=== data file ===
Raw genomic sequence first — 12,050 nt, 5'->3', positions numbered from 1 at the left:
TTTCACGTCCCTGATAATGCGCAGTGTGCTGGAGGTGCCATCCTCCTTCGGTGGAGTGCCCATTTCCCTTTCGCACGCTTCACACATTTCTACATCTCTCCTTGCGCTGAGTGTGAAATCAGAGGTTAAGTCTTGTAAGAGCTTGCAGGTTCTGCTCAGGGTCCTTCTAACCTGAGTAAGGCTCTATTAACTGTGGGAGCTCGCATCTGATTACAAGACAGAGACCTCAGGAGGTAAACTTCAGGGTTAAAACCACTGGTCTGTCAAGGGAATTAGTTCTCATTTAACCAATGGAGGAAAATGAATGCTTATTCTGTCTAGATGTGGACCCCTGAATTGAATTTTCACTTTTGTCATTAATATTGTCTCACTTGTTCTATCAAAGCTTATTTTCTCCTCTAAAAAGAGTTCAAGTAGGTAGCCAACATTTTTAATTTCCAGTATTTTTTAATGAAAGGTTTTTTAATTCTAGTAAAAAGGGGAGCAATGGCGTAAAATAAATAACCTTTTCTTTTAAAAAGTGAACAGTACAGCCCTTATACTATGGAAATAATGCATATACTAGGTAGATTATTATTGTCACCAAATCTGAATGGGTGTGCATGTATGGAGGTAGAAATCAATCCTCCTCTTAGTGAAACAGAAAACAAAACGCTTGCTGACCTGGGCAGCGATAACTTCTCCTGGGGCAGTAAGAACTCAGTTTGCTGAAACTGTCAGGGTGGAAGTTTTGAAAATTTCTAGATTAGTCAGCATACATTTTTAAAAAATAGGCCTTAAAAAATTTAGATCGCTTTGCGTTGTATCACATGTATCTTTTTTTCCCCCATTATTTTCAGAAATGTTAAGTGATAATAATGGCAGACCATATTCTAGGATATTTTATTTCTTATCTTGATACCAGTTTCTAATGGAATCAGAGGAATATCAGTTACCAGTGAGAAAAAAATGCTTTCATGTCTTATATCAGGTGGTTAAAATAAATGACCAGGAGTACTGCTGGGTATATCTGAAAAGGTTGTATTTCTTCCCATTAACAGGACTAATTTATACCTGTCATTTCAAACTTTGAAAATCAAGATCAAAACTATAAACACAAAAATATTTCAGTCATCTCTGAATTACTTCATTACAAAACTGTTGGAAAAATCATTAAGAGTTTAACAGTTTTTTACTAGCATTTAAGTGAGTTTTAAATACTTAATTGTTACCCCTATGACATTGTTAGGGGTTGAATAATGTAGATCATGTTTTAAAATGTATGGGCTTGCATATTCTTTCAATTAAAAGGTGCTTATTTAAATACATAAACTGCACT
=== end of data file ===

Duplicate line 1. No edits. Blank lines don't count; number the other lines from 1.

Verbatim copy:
Raw genomic sequence first — 12,050 nt, 5'->3', positions numbered from 1 at the left: